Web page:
Why is the performance element so important?

If there’s one defining thing about Beyond the Beat with respect to how we work with and treat the students, it’s that we’re trying to closely approximate real world experiences. In the sense that this is precisely what you might encounter in the music industry, in your local music scene, working with other musicians in the studio or at live gigs. We try to make it as pressure-free as possible, but I see it like if you can conquer that public performance at this age, there’s not that many things you’re going to run into along the way in terms of an adult that are going to freak you out. Because the students learn you don’t always know what’s going to happen until you get on stage, and the students here take on the challenge fearlessly. Their courage is amazing and I see what their success on stage does for them.

It does something for you too, then?

Yeah I always wonder would I have been able at a young age to get up on that stage and do what they do? I’m constantly learning important new lessons because of how different all these kids are. I love the experience of starting to work with a student who comes in, and is maybe particularly shy or averse to playing with other people musically, and it’s amazing to see how much they can exceed their own expectations through little consistent, supported steps. At Beyond the Beat, the goal isn’t perfection, it’s to see what happens when you get up and try. I’ve always been shocked seeing new students get up and perform, they realize it’s something they can do, and it becomes one of their favourite things to do very quickly.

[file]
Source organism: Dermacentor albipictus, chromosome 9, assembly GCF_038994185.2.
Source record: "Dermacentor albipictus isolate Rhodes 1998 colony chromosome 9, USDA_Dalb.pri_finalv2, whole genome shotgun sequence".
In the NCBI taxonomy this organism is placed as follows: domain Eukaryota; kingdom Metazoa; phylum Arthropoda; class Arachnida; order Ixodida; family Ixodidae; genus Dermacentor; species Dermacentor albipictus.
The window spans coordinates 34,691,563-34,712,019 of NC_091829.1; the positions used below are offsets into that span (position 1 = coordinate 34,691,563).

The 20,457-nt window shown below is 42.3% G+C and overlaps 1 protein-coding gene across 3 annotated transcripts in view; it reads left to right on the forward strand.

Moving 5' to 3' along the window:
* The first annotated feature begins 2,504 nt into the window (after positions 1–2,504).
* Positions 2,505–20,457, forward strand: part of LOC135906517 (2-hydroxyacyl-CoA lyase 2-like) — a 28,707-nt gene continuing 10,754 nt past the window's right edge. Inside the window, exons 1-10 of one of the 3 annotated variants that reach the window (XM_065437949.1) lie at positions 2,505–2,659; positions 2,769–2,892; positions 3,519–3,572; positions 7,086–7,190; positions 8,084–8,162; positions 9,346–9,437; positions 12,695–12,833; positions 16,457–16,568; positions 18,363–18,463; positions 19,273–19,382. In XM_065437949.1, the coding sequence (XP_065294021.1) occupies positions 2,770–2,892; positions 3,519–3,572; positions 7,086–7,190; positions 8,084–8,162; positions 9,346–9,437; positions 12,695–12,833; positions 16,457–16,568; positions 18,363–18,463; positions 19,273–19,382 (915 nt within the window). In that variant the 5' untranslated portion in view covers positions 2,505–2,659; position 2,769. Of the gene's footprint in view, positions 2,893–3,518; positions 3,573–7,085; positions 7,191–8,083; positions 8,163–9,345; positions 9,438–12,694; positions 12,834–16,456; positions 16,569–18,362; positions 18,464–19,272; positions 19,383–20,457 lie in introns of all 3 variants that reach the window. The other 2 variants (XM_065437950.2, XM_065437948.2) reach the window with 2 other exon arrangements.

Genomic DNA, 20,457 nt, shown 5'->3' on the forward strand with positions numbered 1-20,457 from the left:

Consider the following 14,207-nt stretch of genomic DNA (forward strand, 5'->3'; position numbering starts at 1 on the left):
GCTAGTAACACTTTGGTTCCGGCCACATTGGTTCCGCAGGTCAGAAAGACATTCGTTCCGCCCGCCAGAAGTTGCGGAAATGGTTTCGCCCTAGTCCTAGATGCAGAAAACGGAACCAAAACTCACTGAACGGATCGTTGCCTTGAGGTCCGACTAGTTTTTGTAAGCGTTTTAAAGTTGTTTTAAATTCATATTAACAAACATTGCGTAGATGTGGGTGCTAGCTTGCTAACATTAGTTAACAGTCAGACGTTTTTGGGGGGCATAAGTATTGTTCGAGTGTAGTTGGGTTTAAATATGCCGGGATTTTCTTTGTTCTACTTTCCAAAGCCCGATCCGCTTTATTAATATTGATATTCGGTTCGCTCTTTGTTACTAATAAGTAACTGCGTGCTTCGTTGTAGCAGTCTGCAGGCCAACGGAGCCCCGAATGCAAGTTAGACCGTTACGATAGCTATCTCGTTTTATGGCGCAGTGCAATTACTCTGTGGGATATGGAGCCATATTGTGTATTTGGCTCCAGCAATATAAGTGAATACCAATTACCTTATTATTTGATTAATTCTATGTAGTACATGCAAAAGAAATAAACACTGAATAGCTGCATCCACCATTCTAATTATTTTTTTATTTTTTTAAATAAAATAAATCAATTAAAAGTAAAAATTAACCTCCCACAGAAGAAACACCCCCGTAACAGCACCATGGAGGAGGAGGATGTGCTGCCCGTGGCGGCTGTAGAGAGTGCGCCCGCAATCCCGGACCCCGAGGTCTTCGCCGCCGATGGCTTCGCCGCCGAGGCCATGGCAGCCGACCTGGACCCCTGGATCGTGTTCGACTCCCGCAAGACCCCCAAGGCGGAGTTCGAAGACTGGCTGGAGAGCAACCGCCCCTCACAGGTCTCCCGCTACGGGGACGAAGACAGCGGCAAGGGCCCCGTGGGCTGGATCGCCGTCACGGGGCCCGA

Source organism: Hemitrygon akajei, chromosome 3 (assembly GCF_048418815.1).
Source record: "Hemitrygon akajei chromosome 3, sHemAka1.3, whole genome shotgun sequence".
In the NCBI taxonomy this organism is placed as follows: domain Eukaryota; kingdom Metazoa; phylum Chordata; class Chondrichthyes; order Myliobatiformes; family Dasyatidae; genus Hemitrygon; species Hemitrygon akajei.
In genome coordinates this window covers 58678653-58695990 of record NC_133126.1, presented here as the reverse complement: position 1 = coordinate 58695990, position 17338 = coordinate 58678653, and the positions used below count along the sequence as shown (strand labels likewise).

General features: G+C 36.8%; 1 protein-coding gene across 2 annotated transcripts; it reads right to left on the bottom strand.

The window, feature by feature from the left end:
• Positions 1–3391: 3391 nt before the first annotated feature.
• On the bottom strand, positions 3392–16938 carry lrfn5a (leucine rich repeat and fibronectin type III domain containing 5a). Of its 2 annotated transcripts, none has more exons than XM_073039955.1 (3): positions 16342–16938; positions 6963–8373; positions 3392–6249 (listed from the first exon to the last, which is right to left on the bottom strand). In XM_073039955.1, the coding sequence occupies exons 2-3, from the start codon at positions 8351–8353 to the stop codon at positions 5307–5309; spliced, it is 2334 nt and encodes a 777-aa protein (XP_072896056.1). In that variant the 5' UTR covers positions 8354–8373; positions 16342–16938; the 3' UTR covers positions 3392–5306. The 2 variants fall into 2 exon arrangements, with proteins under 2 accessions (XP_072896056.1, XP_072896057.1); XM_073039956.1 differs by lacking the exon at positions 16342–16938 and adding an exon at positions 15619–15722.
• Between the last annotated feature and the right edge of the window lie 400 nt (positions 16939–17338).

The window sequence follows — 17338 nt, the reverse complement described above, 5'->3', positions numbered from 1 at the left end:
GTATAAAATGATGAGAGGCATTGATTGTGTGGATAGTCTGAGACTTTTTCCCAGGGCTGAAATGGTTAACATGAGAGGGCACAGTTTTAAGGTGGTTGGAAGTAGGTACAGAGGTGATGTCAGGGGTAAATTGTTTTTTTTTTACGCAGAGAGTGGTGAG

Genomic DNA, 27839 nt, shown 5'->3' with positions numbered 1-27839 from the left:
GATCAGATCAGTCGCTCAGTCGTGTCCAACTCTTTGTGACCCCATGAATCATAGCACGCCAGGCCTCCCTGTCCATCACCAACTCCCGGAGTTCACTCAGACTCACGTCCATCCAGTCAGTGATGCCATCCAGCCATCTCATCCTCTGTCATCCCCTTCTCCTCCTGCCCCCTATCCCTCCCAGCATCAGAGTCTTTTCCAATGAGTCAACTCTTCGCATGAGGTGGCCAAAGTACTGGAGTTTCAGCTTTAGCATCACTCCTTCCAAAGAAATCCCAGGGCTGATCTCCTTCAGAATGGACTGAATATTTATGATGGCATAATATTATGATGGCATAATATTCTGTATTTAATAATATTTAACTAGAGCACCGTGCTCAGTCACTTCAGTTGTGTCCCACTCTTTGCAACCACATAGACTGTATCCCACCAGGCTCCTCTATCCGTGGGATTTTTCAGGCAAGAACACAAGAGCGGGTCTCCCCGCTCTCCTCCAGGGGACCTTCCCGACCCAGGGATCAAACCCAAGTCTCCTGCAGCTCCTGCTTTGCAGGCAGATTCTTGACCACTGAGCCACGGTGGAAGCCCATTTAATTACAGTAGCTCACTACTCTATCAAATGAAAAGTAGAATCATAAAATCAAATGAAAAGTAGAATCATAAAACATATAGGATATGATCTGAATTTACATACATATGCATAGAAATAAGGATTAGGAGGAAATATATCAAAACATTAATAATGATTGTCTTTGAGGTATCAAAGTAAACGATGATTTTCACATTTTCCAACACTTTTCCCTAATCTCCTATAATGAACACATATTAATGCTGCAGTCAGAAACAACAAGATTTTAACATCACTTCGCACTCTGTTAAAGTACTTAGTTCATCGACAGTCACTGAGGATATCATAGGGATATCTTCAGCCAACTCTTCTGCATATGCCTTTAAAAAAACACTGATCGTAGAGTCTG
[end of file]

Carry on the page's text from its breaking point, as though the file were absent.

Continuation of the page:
Describe your teaching style?

I have taught private lessons for several years now and I would say that it’s become obvious to me that I have a unique opportunity here because I don’t have to teach a curriculum here. I can actually teach every lesson as an individual lesson for this individual. And because of that I learn a lot about them and why they’re here and then I learn about why music, why do they like it enough to show up here and do this. And that’s the curriculum. It’s being written by their perceptions (of music) and how they’re being communicated to me. It’s exactly about paying more attention to what the student wants. To be clear, there’s no way around learning technique when you’re trying to play a musical instrument, but the question is why are you learning the technique, what is it that you want to be able to achieve, and how do we get you there. I teach a series of integrated steps that will get you there, but that’s how I approach it from the outset.